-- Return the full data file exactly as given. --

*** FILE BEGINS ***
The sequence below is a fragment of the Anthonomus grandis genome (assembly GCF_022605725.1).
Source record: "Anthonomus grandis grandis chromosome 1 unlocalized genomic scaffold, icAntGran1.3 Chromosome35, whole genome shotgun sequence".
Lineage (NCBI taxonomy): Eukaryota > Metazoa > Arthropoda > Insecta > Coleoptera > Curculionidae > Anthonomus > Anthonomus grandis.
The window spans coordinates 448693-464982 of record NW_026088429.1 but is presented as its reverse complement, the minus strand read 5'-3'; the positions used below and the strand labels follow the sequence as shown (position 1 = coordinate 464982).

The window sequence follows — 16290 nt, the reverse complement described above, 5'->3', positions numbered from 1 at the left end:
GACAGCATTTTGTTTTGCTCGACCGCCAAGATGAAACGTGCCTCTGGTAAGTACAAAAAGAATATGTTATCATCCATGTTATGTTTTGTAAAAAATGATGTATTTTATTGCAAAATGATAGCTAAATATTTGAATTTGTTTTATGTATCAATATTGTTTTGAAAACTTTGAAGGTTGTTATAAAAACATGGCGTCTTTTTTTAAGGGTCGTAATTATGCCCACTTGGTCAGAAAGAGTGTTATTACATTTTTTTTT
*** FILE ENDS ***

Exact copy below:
The sequence below is a fragment of the Anthonomus grandis genome (assembly GCF_022605725.1).
Source record: "Anthonomus grandis grandis chromosome 1 unlocalized genomic scaffold, icAntGran1.3 Chromosome35, whole genome shotgun sequence".
Lineage (NCBI taxonomy): Eukaryota > Metazoa > Arthropoda > Insecta > Coleoptera > Curculionidae > Anthonomus > Anthonomus grandis.
The window spans coordinates 448693-464982 of record NW_026088429.1 but is presented as its reverse complement, the minus strand read 5'-3'; the positions used below and the strand labels follow the sequence as shown (position 1 = coordinate 464982).

The window sequence follows — 16290 nt, the reverse complement described above, 5'->3', positions numbered from 1 at the left end:
GACAGCATTTTGTTTTGCTCGACCGCCAAGATGAAACGTGCCTCTGGTAAGTACAAAAAGAATATGTTATCATCCATGTTATGTTTTGTAAAAAATGATGTATTTTATTGCAAAATGATAGCTAAATATTTGAATTTGTTTTATGTATCAATATTGTTTTGAAAACTTTGAAGGTTGTTATAAAAACATGGCGTCTTTTTTTAAGGGTCGTAATTATGCCCACTTGGTCAGAAAGAGTGTTATTACATTTTTTTTT